It became abruptly apparent in September, when overnight repo rates surged to near 10%, that liquidity in the banking system had suddenly become insufficient. While a confluence of factors (corporate tax payments, settlement of Treasury auctions, etc.) ultimately tipped the secured funding market into imbalance, it was policy choices—monetary and regulatory—that unwittingly pushed this market to the brink of illiquidity.
Monetary policy framework
Since 2008, the Federal Reserve (Fed) has been conducting monetary policy via a “floor” operating system that sets the lower bound for market interest rates (the “floor”) by paying interest on bank deposits held at the Fed (bank reserves). This system doesn’t have an effective facility to cap market rates. Rather, an abundant supply of bank reserves is necessary to provide downward pressure on market interest rates.
The inconvenient truth
In the fall of 2017, the Fed judged that aggregate reserves were more than abundant. Eager to “normalize” monetary policy, the Fed began reducing its balance sheet to a size no larger than necessary to effectively and efficiently implement monetary policy. But, complex regulations layered onto the banking system post-GFC made it difficult to judge when reserves might begin to become scarce. And because the demand curve for reserves is non-linear, there is no warning as you approach this inflection point. There is no check engine light, the engine just starts to malfunction, which is what happened in September.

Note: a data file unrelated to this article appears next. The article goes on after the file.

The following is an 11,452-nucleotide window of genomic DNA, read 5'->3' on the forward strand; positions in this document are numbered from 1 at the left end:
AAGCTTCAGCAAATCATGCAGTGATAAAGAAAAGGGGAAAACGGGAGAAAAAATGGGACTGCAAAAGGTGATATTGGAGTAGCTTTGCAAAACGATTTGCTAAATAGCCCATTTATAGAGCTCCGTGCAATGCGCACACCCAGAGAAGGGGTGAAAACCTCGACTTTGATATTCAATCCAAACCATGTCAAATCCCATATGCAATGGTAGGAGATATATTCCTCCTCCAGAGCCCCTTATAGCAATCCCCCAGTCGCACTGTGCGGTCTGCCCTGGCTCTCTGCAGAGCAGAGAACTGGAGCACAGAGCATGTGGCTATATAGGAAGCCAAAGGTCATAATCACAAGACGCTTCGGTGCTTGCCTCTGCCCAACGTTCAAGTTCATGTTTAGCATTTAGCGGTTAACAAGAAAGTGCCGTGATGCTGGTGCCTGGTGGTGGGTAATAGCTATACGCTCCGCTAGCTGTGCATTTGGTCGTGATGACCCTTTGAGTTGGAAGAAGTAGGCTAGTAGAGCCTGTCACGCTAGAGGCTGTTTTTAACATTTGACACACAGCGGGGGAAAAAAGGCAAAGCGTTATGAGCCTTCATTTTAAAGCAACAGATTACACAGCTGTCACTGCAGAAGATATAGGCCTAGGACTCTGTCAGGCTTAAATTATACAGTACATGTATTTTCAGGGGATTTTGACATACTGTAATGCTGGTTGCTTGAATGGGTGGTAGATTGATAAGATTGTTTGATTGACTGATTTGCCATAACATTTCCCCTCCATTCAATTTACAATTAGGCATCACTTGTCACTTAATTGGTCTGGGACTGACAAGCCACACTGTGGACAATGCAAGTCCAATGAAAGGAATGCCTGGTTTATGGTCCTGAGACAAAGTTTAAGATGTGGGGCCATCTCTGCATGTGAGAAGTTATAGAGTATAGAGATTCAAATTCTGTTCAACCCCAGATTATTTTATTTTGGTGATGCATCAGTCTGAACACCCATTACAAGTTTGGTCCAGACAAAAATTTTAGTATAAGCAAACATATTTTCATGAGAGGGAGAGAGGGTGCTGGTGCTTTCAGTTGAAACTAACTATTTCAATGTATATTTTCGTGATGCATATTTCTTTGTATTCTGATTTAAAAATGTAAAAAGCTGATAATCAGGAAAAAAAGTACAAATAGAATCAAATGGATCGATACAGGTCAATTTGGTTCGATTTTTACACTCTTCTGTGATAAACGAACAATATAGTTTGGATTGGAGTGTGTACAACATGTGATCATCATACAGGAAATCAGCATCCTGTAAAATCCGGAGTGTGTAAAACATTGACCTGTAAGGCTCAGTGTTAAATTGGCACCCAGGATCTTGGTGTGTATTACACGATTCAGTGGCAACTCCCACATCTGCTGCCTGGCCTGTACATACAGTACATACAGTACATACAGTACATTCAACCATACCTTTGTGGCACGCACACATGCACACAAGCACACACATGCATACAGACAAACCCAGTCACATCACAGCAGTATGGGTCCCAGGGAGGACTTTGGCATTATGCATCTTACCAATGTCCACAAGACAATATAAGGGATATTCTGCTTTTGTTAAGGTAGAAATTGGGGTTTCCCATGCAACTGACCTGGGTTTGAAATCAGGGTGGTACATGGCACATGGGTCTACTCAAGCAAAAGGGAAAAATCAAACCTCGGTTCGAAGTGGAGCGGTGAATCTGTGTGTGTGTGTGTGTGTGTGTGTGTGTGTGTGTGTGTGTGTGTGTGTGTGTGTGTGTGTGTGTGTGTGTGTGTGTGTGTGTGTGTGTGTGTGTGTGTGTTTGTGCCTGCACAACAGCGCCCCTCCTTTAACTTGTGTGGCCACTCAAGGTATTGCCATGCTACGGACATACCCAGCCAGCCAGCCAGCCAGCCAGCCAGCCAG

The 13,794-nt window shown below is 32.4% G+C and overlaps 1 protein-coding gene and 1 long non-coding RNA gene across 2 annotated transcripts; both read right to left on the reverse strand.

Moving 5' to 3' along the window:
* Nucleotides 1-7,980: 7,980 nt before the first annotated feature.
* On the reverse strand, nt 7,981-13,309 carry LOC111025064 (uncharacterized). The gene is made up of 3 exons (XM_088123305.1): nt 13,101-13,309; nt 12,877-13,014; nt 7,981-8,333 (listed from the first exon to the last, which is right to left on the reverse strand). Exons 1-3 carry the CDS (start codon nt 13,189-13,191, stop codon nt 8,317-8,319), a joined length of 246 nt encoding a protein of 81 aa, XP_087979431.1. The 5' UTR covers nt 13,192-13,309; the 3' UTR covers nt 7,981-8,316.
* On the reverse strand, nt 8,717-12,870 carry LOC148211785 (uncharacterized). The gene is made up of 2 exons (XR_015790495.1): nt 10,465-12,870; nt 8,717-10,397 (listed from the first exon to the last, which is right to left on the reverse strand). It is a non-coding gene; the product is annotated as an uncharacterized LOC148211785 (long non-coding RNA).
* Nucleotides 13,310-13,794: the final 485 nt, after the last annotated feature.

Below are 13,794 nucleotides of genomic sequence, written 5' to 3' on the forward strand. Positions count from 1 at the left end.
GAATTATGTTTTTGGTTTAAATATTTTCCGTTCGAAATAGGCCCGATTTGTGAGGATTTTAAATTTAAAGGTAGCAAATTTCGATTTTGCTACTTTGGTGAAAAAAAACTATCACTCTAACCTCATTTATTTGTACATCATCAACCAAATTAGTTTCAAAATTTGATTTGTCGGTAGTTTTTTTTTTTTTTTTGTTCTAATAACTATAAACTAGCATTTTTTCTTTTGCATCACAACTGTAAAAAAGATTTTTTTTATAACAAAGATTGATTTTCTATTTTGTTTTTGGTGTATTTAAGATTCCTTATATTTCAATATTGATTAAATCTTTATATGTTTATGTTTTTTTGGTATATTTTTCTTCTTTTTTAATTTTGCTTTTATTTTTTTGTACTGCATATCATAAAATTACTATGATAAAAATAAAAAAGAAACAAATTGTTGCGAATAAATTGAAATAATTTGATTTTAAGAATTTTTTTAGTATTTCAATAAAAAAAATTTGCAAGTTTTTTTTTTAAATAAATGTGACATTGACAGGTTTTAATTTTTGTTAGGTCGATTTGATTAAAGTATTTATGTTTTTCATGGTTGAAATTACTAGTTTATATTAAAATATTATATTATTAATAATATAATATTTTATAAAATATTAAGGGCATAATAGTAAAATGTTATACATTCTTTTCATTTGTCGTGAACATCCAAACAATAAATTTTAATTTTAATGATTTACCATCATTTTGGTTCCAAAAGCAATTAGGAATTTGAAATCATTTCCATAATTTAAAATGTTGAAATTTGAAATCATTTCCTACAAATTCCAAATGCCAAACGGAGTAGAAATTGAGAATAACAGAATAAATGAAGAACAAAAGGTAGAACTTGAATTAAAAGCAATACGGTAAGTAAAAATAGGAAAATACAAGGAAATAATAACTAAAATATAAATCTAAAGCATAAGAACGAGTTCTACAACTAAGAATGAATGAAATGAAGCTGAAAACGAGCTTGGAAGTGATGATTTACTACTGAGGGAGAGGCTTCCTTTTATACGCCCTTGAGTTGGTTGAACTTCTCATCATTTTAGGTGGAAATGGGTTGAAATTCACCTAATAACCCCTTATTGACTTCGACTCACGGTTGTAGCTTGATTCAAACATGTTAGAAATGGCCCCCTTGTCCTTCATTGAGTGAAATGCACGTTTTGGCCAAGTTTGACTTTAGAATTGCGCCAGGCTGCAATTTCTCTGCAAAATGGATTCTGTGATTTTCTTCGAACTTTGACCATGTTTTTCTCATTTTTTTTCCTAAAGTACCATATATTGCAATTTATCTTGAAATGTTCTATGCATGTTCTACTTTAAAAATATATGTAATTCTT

Repo market dynamics
Reserves, when abundant, can be a source of funds for the repo market. The Fed’s balance sheet contraction was reducing this potential supply as demand for repo funding was not only trending up, but also becoming increasingly concentrated at the overnight point. This amplified the effects of this sudden imbalance as those reliant on funding in overnight markets don’t have the luxury of waiting for the price (funding rate) to align with their perception of fair value. Because overnight funding markets must find an absolute clearing level every day, imbalances are resolved via an abrupt adjustment in the market price (repo rate).